Professeur Jérôme Lejeune

Préface de l'Atlas of Chromosomal Syndromes de Tatsuo ABE, et Hiroko Fujita, 31 Mars1981, Japon.


A Japanese atlas of chromosome abnormalities has been in a great need. Few years ago an excellent book written in French and its English edition were published by Jean dc Grouchy and Catherine Turleau under the name: Atlas des maladies chromosomique. This atlas has been and will remain very useful but all the descriptions and the illustrations concern children of European ancestry. Hence it is very appropriate that professors Abe and Fujita started a comprehensive atlas in which Japanese patients could be presented and compared.

Cytogenetics is a morphological science, at least to start with. Under the microscope the picture of a chromosome is identical for all mankind. The pathology is also universal and a trisomy, a deletion or a translocation looks just the same the world over. But when it comes to the features of the affected children, the racial origin is of clinical relevance. If one remembers how long it took to eradicate from the cytogenetic vocabulary the wrong name of "mongolism", unfortunately applied to trisomy 21, one has a good example of a misunderstanding due to incomplete knowledge of normal and abnormal morphology. Indeed, in order to study the epicanthus in a trisomic 21 child one must know the normal shape of the eyelids in the very kin to which the patient belongs.

Here the atlas of chromosome abnormalities will render great services. It will fill a real gap in the medical science of morphology related to chromosomal afflications. By establishing pathognomonic standards, it will allow better clinical diagnosis, earlier referral to specialists and, thanks to its excellent technical part, permit more precise cytogenetic investigations.

But beyond this remarkable achievement, this atlas will also serve a more general goal, by rendering more obviously the unity of the whole human family.

For example, a careful analysis of the illustrations featuring cases of trisomy 21 or of Cri du chat syndrome immediately reveals that each disease modifies the shape of the body or the outlook of the face in exactly the same way in every child, whether he is born in Paris or in Kyoto.

Under this "general mask of the disease" one recognizes the personal, familial, and ethnic characteristics of each patient. Through this comparison, the old sentence that all human beings are brothers becomes more than a philosophical proposition; an experimental evidence.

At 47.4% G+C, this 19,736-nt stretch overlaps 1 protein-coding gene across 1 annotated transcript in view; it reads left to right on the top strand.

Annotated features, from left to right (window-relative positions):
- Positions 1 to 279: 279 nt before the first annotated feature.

This leads to the sense of common responsibility of all the scientists in view of helping the disabled children. Thanks to the successful enterprise of Professors Abe and Fujita, cytogenetists will efficiently join their endeavour toward a better understanding of the chromosomal diseases and of their deleterious effects.

Actually, against chromosomal errors no effective treatment has been offered. No reasoned therapy has yet been invented to bring back to normalcy the intellectual power so dramatically affected by most of these diseases. At first glance this atlas could seem as a collection of chromosomal misfortunes against which medicine is entirely powerless. No remedy being available, discarding of the abnormal babies, if early diagnosed in utero, has even be considered as a substitute for prevention.

But despair has never been the way to progress in medicine. To the reader, who may be too affected in his sensibility by these malformations, it seems necessary to remember that this atlas is indeed a milestone. But a milestone is not the end of the road; it is as well a starting point of new roads yet to be explored.

It would be out of place to discuss here the eventuality of true prevention, i.e.: the discovery of the actual causes of chromosomal errors and of protective measures against them. Although such a chapter will be hopefully written some day, I would simply focus on very localized point.

The fragile-X syndrome has been recently individualized among the cases of sex-linked mental retardation. Affected boys (girls also are known) suffer from a severe deficiency of intelligence, and their X chromosome, in lymphocyte cultures, exhibits a gap at the zone Xq27 or Xq28. This weak point often breaks.

After the discovery by Sutherland (1) that addition of folic acid to the culture medium could repair this fragility, the mechanism of the disease has been investigated in depth.

We already know that the mental disorder and the chromosomal fragility are related to an inborn error of the one-carbon cycle metabolism (2). Even the clinical condition as well as the chromosomal instability can be greatly improved if the children receive an appropriate medication increasing the turnover of their metabolism (3).

These very recent developments certainly need confirmation and further research, but they show us, for the first time, that a better knowledge of cytogenetics will some day give to medicine the power of helping efficatiously the disabled children.

Having personally witnessed the first stammerings of human cytogenetics nearly a quarter of a century ago, I do appreciate the book by Professors Abe and Fujita as an important monument of our science. It will surely give a new impetus to research and will foster better cooperation of all the scientists in the world toward our common goal: the betterment of the condition of the disinherited children who have not received an equitable chromosomal patrimony.



(1) Sutherland 1979 - Amer.J. Hum. Genet., 31, 125-135.

(2) Lejeune 1980 - C.R. Acad. Sci. 290, serie D, p. 1075.

(3) Lejeune 1981 - C.R. Acad. Sci. 292, serie III, p. 491.